At one time tourists were easy to spot with cameras in their hands and hanging on straps around their necks, but today, stand-alone cameras have largely been replaced by our smartphones with which we not only are able to take good photographs, but also do all manner of personal and financial transactions. This is very convenient for us all, but particularly for identity thieves who will linger in tourist spots and be ready to assist you by taking a picture of you and your family at popular tourist destinations. The problem is that rather than take your picture, the criminal takes your smartphone and promptly runs away with it leaving you without a photograph and, more importantly without your phone, which may have stored large amounts of personal information that can be used by the thief for purposes of accessing your bank account or otherwise making you a victim of identity theft.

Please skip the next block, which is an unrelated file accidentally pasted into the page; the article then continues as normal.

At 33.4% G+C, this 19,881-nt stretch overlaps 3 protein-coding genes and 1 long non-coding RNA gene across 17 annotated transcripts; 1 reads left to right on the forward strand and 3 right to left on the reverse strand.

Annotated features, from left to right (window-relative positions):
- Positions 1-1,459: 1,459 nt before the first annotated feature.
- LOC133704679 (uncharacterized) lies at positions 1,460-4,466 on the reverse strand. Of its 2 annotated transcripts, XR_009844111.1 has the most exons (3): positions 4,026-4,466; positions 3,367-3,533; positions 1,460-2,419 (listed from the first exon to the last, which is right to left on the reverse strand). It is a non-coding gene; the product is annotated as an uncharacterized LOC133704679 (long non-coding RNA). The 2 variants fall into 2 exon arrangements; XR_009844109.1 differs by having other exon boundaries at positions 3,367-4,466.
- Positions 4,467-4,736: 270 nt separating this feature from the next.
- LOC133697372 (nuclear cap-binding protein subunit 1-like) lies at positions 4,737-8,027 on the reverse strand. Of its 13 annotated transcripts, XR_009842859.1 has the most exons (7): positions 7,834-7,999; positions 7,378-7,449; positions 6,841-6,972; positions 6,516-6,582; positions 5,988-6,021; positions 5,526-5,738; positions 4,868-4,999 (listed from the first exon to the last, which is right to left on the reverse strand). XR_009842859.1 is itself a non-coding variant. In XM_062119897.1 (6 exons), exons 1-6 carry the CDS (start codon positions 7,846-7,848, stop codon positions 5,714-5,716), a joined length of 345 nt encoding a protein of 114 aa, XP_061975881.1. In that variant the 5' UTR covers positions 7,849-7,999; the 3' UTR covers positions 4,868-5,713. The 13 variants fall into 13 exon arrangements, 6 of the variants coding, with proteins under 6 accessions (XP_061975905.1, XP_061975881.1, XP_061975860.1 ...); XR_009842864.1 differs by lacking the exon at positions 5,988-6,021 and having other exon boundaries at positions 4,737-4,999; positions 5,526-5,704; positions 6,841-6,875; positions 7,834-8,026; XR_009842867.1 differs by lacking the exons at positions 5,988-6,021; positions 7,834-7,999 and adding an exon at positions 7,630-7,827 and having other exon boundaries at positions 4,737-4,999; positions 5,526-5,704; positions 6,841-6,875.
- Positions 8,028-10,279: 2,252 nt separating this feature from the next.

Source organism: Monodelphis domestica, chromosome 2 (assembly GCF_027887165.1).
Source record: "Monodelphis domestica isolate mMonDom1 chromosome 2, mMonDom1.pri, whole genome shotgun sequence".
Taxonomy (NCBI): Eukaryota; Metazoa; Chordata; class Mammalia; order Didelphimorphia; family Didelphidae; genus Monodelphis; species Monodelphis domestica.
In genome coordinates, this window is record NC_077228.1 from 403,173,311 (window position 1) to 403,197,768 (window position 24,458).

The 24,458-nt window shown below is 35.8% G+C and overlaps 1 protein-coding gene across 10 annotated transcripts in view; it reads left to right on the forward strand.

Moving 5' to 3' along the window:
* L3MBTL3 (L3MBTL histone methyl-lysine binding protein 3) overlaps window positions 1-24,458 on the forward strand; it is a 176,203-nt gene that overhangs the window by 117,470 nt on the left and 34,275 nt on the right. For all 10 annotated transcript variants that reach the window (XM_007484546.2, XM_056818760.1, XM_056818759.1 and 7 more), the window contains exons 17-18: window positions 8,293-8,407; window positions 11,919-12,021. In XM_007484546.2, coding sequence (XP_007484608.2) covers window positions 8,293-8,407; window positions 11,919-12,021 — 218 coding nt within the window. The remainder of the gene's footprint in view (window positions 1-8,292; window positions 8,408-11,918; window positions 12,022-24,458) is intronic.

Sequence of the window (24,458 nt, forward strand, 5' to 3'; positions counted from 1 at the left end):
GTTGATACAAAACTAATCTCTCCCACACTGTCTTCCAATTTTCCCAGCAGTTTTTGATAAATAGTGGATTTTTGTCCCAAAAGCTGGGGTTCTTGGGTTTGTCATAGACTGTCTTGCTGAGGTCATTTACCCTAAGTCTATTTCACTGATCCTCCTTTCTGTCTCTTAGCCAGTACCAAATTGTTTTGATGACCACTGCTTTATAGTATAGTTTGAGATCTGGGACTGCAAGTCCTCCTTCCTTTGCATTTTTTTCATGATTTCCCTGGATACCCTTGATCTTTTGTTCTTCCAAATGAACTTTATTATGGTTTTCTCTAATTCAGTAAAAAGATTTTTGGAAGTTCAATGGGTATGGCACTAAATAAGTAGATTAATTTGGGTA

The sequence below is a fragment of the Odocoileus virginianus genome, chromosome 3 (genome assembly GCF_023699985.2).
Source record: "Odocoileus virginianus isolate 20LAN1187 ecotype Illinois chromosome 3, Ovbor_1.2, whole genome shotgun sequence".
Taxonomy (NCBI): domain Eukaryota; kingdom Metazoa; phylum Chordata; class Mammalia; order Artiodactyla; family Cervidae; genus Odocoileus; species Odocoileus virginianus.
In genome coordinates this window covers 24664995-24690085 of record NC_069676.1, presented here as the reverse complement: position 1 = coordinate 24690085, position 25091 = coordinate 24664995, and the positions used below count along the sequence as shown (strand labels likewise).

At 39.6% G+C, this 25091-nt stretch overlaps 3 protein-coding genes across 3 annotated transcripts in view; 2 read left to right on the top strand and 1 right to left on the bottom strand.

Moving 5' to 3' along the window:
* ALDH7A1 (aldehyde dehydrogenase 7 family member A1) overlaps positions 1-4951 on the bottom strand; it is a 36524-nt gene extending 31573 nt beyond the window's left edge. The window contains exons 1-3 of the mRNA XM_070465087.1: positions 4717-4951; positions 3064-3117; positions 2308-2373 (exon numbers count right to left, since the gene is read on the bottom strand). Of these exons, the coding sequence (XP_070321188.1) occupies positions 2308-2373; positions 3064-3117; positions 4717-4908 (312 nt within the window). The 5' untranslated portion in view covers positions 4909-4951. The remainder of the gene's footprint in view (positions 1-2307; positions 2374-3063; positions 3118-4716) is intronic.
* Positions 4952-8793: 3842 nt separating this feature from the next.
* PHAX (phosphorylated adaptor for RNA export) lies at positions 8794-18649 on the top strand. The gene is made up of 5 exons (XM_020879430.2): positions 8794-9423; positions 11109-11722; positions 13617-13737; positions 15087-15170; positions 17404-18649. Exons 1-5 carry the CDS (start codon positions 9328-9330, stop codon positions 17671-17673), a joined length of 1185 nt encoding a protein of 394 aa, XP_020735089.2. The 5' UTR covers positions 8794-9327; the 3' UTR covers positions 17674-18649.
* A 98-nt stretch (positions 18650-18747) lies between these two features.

Your mother was right when she told you not to trust strangers. The best way to deal with a problem is to avoid it in the first place so don’t give your smartphone to a stranger to take your picture. Some good smartphone security measures you should already be taking include setting up a strong password to unlock your smartphone and make sure that you have good anti-virus and anti-malware security software installed on your smartphone and constantly updated. It also is a good idea not to store personal information on your smartphone. Finally, there are a number of good apps that will help you remotely track your phone’s location as well as lock it and erase information remotely. Here are links with more information about those apps for Android and iPhones.